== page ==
We’re at the cusp of integrating miniaturized electronics and monitoring into engineered tissues and organs.
At the start of the 2009 Star Trek reboot (this is relevant, trust me), the USS Kelvin’s captain meets the enemy on their ship to try to negotiate a cease-fire. His crew uses a kind of sensing technology to track his vital signs—like heart rate, breathing, body temperature—right up to the moment of his untimely demise.
Researchers have used elastic silicone and rat muscle cells to create a freely swimming jellyfish.
Colorized image of the tissue-engineered jellyfish, "swimming" in a container of ocean-like saltwater. Dubbed "Medusoid," the bioengineered construct is made from silicone rubber and powered by lab-grown heart tissue. It was built in a proof-of-concept study at Caltech and Harvard for designing muscular pumps for biomedical applications. (Credit: Caltech and Harvard)
“A big goal of our study was to advance tissue engineering,” says Janna Nawroth, a doctoral student in biology at the California Institute of Technology (Caltech)and lead author of the study. “In many ways, it is still a very qualitative art, with people trying to copy a tissue or organ just based on what they think is important or what they see as the major components—without necessarily understanding if those components are relevant to the desired function or without analyzing first how different materials could be used.”
This is a preview of Jelly Fish made from Rat Cells, Sillicone: BioEngineering Innovation. Read the full post (1159 words, 4 images, estimated 4:38 mins reading time)
Alan Jasanoff is designing imaging sensors that could help reveal the brain’s inner workings.
After finishing his PhD in molecular biophysics, Alan Jasanoff decided to veer away from that field and try looking into some of the biggest questions in neuroscience: How do we perceive things? What happens in our brains when we make decisions?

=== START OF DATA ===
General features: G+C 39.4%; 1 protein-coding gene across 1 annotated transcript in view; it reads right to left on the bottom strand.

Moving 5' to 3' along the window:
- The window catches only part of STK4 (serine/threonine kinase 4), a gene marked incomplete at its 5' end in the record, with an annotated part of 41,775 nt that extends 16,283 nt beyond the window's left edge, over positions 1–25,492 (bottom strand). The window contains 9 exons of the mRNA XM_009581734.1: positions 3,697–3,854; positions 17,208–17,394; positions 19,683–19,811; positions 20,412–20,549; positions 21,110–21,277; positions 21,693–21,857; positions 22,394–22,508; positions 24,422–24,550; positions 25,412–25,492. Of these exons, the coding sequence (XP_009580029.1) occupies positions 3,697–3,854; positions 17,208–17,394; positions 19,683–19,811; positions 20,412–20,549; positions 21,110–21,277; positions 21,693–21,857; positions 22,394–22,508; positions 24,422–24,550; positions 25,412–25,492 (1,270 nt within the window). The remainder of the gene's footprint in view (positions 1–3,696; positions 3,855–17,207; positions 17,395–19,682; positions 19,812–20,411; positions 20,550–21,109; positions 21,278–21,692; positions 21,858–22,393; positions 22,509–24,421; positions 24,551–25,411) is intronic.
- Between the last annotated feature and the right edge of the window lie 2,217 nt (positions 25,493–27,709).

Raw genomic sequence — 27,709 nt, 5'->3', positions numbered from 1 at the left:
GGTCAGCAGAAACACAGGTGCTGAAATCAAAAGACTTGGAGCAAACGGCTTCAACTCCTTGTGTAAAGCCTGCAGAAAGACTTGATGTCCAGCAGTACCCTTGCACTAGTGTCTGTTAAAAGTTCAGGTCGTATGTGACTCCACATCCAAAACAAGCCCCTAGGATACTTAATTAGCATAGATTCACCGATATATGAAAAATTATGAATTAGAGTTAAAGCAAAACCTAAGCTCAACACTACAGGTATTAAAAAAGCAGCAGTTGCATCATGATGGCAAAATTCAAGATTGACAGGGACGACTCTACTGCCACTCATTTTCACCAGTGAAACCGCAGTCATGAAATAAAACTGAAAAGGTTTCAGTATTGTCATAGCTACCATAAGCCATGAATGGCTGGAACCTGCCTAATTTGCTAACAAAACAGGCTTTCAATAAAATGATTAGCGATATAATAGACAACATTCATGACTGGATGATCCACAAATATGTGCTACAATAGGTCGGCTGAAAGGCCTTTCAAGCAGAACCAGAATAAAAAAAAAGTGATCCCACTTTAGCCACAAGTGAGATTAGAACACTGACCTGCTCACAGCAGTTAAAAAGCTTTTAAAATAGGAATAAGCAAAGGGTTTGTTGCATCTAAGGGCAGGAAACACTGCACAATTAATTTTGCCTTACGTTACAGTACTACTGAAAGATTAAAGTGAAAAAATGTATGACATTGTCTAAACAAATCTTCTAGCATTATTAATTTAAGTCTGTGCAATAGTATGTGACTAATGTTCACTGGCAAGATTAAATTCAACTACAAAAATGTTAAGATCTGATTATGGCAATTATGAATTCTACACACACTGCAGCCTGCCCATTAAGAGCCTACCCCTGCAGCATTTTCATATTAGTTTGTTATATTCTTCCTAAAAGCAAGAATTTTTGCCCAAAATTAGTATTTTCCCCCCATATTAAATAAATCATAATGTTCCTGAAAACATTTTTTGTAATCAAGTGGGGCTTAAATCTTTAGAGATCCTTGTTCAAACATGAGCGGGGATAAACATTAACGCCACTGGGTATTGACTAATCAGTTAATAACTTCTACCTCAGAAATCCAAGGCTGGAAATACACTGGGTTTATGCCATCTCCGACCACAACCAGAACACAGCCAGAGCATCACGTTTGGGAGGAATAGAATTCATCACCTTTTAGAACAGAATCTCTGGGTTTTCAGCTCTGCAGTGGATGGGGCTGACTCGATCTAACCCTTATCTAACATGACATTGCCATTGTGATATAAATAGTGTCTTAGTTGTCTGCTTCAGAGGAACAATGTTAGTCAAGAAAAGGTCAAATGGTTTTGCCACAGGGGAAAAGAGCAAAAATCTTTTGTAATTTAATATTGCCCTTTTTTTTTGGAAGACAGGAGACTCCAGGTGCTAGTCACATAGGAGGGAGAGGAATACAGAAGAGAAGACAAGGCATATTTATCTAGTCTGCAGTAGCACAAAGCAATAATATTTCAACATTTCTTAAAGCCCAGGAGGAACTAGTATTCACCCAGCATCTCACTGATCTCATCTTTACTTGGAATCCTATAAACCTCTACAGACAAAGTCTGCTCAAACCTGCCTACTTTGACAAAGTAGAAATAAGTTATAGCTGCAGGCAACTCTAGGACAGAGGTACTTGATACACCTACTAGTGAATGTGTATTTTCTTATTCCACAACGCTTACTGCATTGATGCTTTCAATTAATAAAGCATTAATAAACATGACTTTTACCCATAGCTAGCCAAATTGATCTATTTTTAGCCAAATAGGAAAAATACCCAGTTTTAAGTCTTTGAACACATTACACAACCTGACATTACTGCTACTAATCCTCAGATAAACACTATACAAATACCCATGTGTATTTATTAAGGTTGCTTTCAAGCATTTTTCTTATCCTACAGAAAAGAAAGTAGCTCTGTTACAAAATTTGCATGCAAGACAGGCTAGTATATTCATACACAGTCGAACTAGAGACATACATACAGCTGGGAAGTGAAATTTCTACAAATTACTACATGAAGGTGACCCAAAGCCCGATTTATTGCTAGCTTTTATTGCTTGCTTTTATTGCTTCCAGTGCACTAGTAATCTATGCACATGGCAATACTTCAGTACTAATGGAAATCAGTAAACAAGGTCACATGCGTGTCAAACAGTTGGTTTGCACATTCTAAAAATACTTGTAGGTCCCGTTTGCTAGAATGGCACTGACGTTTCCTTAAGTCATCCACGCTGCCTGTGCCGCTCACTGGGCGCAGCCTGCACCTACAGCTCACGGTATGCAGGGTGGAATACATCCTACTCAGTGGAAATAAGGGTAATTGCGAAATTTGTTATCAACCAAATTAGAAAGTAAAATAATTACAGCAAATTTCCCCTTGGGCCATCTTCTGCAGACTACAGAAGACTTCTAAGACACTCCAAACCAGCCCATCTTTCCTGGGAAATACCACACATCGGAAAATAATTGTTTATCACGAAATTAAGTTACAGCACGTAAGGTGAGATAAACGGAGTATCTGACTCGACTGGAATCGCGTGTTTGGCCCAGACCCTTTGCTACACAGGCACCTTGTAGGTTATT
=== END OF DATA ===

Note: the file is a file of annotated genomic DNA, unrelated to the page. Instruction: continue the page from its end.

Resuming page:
After a few months, however, he realized that he didn’t have the tools he wanted to use — so he decided to start making his own.
This is a preview of Imaging Sensors to study the Inner workings of Brain. Read the full post (873 words, 2 images, estimated 3:30 mins reading time)
A team of experts at the Yale University has recently announced that it has developed a new series of nanosensors, a class of devices that is able to analyze whole blood samples, and detect the presence of cancer biomarkers in them. The latter are chemical agents that tumors and cancer cells produce, and their existence in the body can only mean one thing. The amazing achievement could soon enable physicians to cut the cancer-detection process short, leaving more time for the actual treatments.
This is a preview of Nanosensors Can Scan Blood for Cancer Biomarkers-This has been achieved in whole blood for the first time. Read the full post (363 words, 1 image, estimated 1:27 mins reading time)
Researchers have discovered the precise chemical chain reaction that could be the much-sought-after puberty trigger: The KiSS-1 gene, which produces a protein in the hypothalamus, a part of the brain, which regulates metabolic activity. When the protein connects with a receptor on another gene called GPR54, puberty is believed to begin. This knowledge may guide the development of better drugs for treating hormone disorders related to puberty.
PITTSBURGH–They’re politely called “the awkward years,” but anybody who can remember going through puberty knows “awkward” is an understatement. Now medical researchers believe they’re close to solving the puzzle of puberty.
This is a preview of Battle of the Sexes: Ovaries Must Suppress Their Inner Male. Read the full post (525 words, 1 image, estimated 2:06 mins reading time)